When the castle was built
is unknown, but probably in the thirteenth century, and its situation is
perhaps doubtful, but it is more than likely to have been on the site of
the old Roman fort at the Peel. It belonged to the Comyns, and probably
was built by them, and destroyed in the time of Bruce.
The Romans no doubt
selected the Peel as the strongest place for a fortress; and it would
recommend itself to the Comyns as equally serviceable for theirs. Mr.
Dairymple Duncan suggests to us a potent reason which we regard as
conclusive of our theory. The name Peel is an old purely Scottish word
signifying “a place of strength,” and Comyn’s castle has given it that
name—not the Roman fort, which would be in ruins long previous to that
time, if there were any vestige of building above ground at all, after
the lapse of about a thousand years.
The piece of ground
referred to in Lord Wigton’s charter to the town as “Cumynschach” or
Comyn's Haugh and which is near the Peel is also corroborative evidence.
A curious circumstance
occurred in connection with the castle, and the building of Glasgow
The Lord of Luss granted
to the chapter of the cathedral the privilege of cutting timber on Loch
Lomond for the building, and Bishop Robert Wishart—who was consecrated
in 1272—had charge of the arrangements.
He was called “the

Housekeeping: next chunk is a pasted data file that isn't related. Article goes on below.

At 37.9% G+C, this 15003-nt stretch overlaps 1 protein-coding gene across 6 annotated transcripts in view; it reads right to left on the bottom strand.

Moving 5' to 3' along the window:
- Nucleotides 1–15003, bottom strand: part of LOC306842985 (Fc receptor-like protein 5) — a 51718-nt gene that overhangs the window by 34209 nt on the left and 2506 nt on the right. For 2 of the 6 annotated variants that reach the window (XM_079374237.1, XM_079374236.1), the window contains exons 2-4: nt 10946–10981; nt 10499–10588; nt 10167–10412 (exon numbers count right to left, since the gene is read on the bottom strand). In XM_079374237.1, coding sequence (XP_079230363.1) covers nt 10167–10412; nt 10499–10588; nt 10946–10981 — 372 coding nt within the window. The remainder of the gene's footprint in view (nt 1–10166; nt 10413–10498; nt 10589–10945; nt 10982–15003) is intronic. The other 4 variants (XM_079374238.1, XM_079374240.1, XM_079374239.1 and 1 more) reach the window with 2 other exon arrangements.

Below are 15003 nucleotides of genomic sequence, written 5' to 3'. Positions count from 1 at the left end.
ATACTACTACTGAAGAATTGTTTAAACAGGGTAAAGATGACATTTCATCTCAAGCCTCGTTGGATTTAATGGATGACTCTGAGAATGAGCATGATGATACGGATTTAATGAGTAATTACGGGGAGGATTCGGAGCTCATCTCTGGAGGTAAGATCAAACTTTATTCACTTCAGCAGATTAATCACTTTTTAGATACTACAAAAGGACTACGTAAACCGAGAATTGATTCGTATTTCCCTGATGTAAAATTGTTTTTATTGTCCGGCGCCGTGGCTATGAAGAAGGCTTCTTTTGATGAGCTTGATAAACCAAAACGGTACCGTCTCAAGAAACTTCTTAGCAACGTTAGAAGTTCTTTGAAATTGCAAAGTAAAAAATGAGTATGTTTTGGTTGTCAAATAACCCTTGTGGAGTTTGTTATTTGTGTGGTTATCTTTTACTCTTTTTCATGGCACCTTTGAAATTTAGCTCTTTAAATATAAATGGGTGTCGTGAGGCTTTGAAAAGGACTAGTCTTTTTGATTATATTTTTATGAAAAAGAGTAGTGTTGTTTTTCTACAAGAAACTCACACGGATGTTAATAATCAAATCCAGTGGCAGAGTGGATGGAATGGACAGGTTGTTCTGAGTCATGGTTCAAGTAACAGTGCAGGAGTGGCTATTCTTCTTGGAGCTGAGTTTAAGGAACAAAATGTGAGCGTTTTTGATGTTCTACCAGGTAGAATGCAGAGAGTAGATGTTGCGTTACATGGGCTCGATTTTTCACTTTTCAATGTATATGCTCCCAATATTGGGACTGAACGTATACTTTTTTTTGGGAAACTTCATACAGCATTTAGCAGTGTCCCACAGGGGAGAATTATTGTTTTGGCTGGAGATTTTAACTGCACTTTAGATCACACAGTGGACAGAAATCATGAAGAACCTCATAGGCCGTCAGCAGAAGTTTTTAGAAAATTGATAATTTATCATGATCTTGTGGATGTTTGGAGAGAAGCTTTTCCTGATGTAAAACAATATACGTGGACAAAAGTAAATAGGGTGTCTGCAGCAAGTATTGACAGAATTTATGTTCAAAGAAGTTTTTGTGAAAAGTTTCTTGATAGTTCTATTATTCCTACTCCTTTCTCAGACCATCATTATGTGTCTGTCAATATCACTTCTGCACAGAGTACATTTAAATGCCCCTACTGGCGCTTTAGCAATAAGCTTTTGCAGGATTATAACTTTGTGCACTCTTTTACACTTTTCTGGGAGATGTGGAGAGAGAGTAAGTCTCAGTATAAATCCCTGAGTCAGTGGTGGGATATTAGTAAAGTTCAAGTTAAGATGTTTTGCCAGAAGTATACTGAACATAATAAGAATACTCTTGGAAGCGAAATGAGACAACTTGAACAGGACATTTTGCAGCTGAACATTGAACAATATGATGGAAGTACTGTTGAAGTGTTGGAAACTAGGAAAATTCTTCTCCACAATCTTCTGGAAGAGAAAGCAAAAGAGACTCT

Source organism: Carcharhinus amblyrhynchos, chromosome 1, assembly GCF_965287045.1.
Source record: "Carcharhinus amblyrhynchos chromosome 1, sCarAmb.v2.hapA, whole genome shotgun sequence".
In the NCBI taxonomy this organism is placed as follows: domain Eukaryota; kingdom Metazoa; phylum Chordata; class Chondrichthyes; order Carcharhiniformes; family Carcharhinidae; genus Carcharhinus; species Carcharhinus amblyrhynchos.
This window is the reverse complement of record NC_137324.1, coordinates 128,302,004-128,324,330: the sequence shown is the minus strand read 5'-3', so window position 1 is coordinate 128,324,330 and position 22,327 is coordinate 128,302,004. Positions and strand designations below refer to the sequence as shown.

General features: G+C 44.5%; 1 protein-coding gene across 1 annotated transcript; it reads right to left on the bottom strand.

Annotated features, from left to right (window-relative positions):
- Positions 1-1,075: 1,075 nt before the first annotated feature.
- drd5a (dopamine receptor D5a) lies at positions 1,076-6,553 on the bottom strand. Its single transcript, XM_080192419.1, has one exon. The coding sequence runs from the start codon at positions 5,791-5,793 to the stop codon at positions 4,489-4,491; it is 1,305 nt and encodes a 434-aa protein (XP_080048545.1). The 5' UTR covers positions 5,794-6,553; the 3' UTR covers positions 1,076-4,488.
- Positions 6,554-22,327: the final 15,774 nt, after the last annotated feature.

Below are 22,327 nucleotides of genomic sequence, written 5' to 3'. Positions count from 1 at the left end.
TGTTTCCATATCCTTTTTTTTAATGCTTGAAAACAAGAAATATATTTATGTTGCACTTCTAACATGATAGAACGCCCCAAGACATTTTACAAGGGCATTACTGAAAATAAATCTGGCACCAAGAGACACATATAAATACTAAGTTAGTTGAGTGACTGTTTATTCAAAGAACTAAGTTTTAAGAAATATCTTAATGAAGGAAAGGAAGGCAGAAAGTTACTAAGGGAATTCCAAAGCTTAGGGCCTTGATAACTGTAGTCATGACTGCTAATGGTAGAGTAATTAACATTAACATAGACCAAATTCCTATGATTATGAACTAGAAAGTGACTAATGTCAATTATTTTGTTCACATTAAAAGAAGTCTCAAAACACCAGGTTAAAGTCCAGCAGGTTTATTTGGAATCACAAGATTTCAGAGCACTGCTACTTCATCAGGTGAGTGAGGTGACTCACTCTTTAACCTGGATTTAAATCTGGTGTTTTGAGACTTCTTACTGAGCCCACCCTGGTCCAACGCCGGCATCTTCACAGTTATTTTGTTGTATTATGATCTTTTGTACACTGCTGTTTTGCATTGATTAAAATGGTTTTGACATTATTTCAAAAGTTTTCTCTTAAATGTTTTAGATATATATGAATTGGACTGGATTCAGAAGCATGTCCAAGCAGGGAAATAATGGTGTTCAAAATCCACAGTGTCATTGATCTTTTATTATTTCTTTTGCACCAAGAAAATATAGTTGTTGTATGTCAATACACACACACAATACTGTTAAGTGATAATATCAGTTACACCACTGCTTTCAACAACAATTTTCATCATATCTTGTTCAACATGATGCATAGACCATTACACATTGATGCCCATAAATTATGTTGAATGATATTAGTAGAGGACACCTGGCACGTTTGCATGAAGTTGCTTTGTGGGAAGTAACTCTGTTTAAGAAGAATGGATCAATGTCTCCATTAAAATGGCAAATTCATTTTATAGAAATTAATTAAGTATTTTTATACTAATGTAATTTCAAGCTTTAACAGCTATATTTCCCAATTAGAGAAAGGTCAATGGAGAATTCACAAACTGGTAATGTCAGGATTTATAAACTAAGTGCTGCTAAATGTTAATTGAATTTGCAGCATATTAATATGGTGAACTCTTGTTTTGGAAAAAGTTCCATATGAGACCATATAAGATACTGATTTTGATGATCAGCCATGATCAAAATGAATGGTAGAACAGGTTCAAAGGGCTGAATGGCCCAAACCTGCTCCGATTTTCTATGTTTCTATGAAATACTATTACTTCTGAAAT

warlike bishop” and was an ardent patriot He stoutly contested the claim
of Edward I. to the kingdom of Scotland; was a partisan of Wallace;
granted absolution to Bruce from the sin of stabbing the treacherous
Comyn in the church of Dumfries; and was
afterwards his ardent supporter.
The castle of
Kirkintilloch was in possession of the English and was being besieged by
the Scots; and “the warlike Bishop” — whose patriotic spirit for the
time overcame his ecclesiastical tendencies—had no scruple in using part
of the timber intended for the cathedral in making catapults or engines
of war for the siege of Kirkintilloch castle.
For this, he was
afterwards bitterly reproached by King Edward, who also wrote to the
pope complaining of the bishop assisting the Scotch against him—and the
pope wrote thus to the bishop on 13th August, 1302: “I have heard with
astonishment that you, as a rock of offence and a stone of stumbling,
have been the prime instigator and promoter of the fatal disputes
between the Scottish nation and Edward King of England, my dearly
beloved son in Christ, to the displeasing of the Divine Majesty, to the
hazard of your own honour and salvation, and to the inexpressible
detriment of the kingdom of Scotland. If these things are so, you have
rendered yourself odious to God and man. It befits you to repent, and by
your most earnest endeavours after peace to strive to obtain
forgiveness.” To which the bishop answered that, “It is better to fight
for Robert the Bruce in Scotland, than against the Saracens in the Holy
The good Bishop fought
on, until, when defending Cupar against the English, he was taken
prisoner in 1306, and was not liberated till after the Battle of
Bannockburn in 1314— he died in 1316.